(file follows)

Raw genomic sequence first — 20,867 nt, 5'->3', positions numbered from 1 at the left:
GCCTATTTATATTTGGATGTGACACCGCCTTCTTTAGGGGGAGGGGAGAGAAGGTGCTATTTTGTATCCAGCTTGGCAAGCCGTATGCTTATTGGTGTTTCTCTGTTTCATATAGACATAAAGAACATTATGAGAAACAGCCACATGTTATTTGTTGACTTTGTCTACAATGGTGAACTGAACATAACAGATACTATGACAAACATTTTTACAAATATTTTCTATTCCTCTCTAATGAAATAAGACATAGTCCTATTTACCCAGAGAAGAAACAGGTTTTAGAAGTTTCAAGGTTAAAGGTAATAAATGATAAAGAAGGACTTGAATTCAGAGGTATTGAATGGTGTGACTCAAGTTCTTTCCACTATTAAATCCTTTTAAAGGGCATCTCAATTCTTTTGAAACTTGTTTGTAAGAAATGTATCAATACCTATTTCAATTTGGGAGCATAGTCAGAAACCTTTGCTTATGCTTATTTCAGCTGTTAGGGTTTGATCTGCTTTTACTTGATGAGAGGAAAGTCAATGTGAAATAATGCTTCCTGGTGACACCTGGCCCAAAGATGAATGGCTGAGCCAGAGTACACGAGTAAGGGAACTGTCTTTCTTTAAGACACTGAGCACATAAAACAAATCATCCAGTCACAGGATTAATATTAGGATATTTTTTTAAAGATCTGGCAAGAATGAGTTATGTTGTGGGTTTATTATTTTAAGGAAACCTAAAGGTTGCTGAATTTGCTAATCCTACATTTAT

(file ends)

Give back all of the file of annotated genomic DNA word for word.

Raw genomic sequence first — 20,867 nt, 5'->3', positions numbered from 1 at the left:
GCCTATTTATATTTGGATGTGACACCGCCTTCTTTAGGGGGAGGGGAGAGAAGGTGCTATTTTGTATCCAGCTTGGCAAGCCGTATGCTTATTGGTGTTTCTCTGTTTCATATAGACATAAAGAACATTATGAGAAACAGCCACATGTTATTTGTTGACTTTGTCTACAATGGTGAACTGAACATAACAGATACTATGACAAACATTTTTACAAATATTTTCTATTCCTCTCTAATGAAATAAGACATAGTCCTATTTACCCAGAGAAGAAACAGGTTTTAGAAGTTTCAAGGTTAAAGGTAATAAATGATAAAGAAGGACTTGAATTCAGAGGTATTGAATGGTGTGACTCAAGTTCTTTCCACTATTAAATCCTTTTAAAGGGCATCTCAATTCTTTTGAAACTTGTTTGTAAGAAATGTATCAATACCTATTTCAATTTGGGAGCATAGTCAGAAACCTTTGCTTATGCTTATTTCAGCTGTTAGGGTTTGATCTGCTTTTACTTGATGAGAGGAAAGTCAATGTGAAATAATGCTTCCTGGTGACACCTGGCCCAAAGATGAATGGCTGAGCCAGAGTACACGAGTAAGGGAACTGTCTTTCTTTAAGACACTGAGCACATAAAACAAATCATCCAGTCACAGGATTAATATTAGGATATTTTTTTAAAGATCTGGCAAGAATGAGTTATGTTGTGGGTTTATTATTTTAAGGAAACCTAAAGGTTGCTGAATTTGCTAATCCTACATTTAT